A Man Walks Into a Barn … Stop Me if You’ve Heard this One Before

a-man-walks-into-a-barnJust because a man walks into a barn, it doesn’t make him a cow. Nor does going to church make you a Christian!

For many people, going to church or having grandparents who go to church, makes them Christians. Christianity is a tagline inherited from our family or through participating in a ritual. The Bible says that salvation is a gift of God, given by Him apart from anything in or from us (Ephesians 2:8-9). We don’t accept Him; He accepts us on the basis of His gift of faith.

An early cult that attached itself to Christianity taught that salvation was achieved and kept by following the Commandments in the Old Testament, especially the commandment for men to be circumcised. It was a salvation by works, favor with God by doing good things.

In his letter to the believers in the Greek city of Philippi, the Apostle Paul wrote otherwise. We are the circumcision, who worship God in the Spirit, rejoice in Christ Jesus, and have no confidence in the flesh (Philippians 3:3). Paul claimed plenty of religious works but counted them all as rubbish or dung, to gain Christ (Philippians 3:8).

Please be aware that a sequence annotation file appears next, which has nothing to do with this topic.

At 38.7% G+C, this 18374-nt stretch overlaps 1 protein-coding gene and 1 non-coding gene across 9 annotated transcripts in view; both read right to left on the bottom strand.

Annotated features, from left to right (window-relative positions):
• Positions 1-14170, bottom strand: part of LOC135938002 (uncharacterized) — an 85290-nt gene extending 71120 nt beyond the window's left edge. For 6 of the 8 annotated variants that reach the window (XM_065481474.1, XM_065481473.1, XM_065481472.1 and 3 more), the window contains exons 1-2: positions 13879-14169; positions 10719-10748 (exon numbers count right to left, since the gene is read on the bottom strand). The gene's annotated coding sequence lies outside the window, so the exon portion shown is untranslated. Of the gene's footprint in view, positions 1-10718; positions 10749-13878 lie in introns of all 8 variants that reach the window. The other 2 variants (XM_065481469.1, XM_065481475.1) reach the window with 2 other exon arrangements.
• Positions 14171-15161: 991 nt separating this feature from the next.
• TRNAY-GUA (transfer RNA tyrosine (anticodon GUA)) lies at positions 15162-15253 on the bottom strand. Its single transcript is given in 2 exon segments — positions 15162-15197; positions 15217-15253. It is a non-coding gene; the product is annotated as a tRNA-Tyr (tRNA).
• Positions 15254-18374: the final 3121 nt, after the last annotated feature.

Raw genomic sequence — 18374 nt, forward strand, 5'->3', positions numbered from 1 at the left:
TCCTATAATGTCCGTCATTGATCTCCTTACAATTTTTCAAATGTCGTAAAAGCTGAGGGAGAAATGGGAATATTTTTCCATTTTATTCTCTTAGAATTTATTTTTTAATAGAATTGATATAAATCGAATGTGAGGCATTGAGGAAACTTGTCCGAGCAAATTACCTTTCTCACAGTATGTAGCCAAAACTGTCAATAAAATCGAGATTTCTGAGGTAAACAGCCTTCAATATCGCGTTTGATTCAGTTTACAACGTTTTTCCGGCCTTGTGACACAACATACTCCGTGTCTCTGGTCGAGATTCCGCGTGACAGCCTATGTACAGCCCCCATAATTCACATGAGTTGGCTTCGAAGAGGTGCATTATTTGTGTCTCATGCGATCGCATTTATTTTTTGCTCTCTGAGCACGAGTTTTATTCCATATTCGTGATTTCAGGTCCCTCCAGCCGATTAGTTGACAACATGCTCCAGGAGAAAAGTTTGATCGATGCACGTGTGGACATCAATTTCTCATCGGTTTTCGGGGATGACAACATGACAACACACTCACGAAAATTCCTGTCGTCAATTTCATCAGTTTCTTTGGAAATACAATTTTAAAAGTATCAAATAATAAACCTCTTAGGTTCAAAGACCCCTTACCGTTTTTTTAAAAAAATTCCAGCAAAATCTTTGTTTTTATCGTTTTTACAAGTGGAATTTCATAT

First, Christian worship is primarily a spiritual act and not an outward ritual. Second, the Christian’s joy and pride is not in himself or his good deeds but in the Person of Jesus Christ. Third, a Christian has no confidence in any religious act he has done; his confidence is only in what Jesus finished at the cross.

For those whom Christianity is only a religion, their confidence is in themselves based upon what they’ve done for God. The genuine Christian has his complete faith in the finished work of Jesus alone. That faith shows itself in the way the Christian talks, the way he lives, the choices he makes, and his hope for the future.

A Hope in God

hideAre there are mornings you’d rather stay in the safe and warm comfort of your bed? From your cozy little nest you can hide from disappointments, from the storm in your world and the storm blowing in your mind.

The Old Testament prophet Elijah saw the power and glory of God displayed before the Jewish nation. He knew beyond all doubt that the God of Abraham was not only living, but was his God! Yet as you read his story in First Kings 18 and 19, you find that Elijah was taken low to the point of despair by one word (1 Kings 19:1-2).

Elijah’s self-pity became so overwhelming that he ran into the wilderness, rolled himself under a bush, and there prayed, “It is enough! Now, LORD, take my life!”  (1 Kings 19:4). We despair when wepay attention to the stormy circumstances and forget the God who never leaves us nor forsakes us.

After 40 days, God led Elijah into a cave where God demanded an answer. What are you doing here, Elijah?  (1 Kings 19:9). God knew why Elijah was there … why he had fallen into fear and despair.